Reactive Capture Of CO2 From Air Using Dual Functional Materials


Columbia University




Direct Air Capture (DAC) of CO2 is a potentially scalable negative CO2 emissions technology to meet the 2C rise in temperature to mitigate climate change. Beyond negative emissions, DAC technologies can be placed ubiquitously to utilize CO2 for wide variety of applications, ranging from CO2 utilization for value-added products, to enhanced oil recovery, to geological sequestration without expensive pipelines. Almost all the current DAC technologies are based on regeneration of sorbents/solvents using high-temperature steam to produce a CO2 stream for either utilization or sequestration. This utilization/sequestration step requires purification, compression and transport of CO2, manifesting into additional capex and opex and need for expensive infrastructure for CO2 transport. This problem can be overcome by regenerating the sorbent with a reducing gas (such as hydrogen) to directly produce a marketable product (e.g., renewable natural gas) which can use existing infrastructure.


Working with our university partner, Columbia university, Susteon is developing Dual Function Materials (DFMs) that combine the capture of CO2 from air and subsequent conversion of captured CO2 into a renewable natural gas (CH4). These DFMs are supported on novel monolithic structures to minimize pressure drop. Novel heating methods are being developed to minimize input energy for regeneration. Additional innovations include design of an efficient absorption-regeneration cycle and accompanying mechanical embodiments. Current lab-scale testing with leading sorbent candidates demonstrated fast kinetics of CO2 capture and sorbent regeneration to form CH4. Work is now focused on optimizing the reactor design, including dispersion of sorbent nanoparticle on high surface area supports, monolithic structure design, integrated rapid cycle temperature swing cycle, flow path architecture, and DFM bed construction.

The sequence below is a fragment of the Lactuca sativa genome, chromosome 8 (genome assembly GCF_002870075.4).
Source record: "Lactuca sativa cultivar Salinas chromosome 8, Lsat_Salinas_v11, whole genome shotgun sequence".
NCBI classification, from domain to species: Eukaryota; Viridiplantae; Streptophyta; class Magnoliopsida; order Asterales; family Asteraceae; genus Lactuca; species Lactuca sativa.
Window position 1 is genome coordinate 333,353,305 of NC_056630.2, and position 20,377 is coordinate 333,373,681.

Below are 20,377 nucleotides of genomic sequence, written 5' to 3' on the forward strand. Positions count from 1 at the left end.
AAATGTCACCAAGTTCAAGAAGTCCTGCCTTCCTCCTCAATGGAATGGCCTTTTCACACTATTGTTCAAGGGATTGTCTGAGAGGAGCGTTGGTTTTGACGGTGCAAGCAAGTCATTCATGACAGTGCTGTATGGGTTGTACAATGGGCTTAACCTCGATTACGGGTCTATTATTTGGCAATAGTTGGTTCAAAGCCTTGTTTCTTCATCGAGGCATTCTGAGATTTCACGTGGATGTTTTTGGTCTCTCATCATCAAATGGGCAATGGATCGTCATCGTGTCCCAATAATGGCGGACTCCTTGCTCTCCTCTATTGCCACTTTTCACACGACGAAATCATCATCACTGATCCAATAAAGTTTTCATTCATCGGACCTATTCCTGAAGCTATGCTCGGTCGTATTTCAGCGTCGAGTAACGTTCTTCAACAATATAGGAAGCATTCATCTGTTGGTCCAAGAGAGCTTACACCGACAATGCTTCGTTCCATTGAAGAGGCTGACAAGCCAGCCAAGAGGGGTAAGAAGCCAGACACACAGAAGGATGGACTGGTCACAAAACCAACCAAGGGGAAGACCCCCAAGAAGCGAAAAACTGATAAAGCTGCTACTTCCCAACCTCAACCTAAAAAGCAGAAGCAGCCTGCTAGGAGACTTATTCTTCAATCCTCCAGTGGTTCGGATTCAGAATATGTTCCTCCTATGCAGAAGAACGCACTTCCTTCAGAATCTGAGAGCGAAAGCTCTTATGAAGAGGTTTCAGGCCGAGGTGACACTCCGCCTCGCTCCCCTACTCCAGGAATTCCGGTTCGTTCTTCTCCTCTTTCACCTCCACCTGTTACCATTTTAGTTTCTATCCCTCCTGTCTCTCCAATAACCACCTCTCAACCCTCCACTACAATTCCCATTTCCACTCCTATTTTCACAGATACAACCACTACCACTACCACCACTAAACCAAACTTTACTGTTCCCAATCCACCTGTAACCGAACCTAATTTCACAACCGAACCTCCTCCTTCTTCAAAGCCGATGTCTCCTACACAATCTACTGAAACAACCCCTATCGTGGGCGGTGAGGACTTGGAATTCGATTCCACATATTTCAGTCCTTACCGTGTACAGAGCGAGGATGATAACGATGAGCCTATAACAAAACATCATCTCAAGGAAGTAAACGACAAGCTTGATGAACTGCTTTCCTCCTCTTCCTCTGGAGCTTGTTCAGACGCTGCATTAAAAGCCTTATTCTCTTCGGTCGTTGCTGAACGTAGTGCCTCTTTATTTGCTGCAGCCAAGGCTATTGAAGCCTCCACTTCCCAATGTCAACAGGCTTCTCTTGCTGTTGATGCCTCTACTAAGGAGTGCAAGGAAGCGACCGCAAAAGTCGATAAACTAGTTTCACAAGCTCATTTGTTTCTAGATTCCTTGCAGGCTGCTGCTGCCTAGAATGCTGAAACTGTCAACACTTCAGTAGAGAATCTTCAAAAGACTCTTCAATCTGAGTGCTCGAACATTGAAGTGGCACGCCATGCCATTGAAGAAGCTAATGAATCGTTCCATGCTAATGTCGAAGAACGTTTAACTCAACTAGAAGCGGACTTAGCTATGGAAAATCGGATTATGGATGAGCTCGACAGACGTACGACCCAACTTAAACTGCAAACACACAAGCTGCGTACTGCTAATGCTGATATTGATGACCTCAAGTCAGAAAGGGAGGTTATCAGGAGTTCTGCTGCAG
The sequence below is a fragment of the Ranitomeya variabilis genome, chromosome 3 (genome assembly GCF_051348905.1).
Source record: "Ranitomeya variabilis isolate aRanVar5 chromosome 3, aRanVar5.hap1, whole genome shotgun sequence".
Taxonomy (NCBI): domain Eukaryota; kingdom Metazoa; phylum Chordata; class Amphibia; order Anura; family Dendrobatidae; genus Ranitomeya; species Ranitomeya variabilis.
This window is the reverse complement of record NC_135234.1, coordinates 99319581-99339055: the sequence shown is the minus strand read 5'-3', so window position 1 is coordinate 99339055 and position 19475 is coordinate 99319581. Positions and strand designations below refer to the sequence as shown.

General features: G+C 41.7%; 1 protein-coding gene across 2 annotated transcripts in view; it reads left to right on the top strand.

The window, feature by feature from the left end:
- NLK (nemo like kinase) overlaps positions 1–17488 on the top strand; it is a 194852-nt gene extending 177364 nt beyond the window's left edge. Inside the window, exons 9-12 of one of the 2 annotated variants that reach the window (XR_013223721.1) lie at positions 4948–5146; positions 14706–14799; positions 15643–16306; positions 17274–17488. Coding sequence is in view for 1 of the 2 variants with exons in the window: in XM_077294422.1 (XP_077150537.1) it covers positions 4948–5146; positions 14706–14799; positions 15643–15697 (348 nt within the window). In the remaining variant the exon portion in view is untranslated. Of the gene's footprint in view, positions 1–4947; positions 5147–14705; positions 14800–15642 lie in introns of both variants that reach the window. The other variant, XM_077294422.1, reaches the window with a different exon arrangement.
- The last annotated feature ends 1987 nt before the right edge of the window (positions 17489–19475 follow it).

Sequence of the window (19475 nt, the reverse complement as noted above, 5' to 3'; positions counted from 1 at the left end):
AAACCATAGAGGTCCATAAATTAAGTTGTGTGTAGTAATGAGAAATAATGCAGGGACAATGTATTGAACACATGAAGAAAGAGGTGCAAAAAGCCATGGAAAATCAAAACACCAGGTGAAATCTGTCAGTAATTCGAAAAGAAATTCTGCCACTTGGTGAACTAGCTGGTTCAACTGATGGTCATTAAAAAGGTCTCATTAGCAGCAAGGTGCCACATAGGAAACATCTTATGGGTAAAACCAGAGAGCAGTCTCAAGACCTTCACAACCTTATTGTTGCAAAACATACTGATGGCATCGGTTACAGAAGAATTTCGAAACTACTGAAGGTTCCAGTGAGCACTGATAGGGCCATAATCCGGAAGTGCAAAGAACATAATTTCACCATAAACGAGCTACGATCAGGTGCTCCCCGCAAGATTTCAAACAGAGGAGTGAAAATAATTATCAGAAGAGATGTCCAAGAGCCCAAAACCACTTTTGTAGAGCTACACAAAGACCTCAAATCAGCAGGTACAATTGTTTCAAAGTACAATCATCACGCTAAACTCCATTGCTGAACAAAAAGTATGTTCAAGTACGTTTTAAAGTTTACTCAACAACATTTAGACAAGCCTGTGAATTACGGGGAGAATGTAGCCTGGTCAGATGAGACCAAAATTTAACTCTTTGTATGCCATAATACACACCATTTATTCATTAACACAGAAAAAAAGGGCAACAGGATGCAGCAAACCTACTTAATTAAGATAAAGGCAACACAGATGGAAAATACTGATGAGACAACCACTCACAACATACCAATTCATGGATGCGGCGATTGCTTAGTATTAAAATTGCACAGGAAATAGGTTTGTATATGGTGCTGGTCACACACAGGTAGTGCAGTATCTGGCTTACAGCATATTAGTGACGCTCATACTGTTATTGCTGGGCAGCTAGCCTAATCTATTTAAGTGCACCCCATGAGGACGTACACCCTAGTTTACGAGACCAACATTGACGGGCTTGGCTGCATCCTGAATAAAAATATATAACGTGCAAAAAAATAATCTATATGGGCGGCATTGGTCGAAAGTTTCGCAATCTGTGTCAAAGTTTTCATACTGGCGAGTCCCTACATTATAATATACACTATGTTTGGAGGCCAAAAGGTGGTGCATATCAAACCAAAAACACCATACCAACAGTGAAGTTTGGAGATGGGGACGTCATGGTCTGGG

This technology pathway enables high thermal efficiency for DAC CO2 followed by in-situ conversion to RNG. The combination of effective adsorption with fast temperature swing provides the benefits of lower cost materials and design, lower overall energy input, and higher efficiency, without the need of CO2purification, storage and transportation. This process can be designed in standard modules thus minimizing engineering and manufacturing costs. As the key input in this process is hydrogen needed for regeneration, plants can eb sited where a cheap source of waste hydrogen is available such as in petrochemical facilities.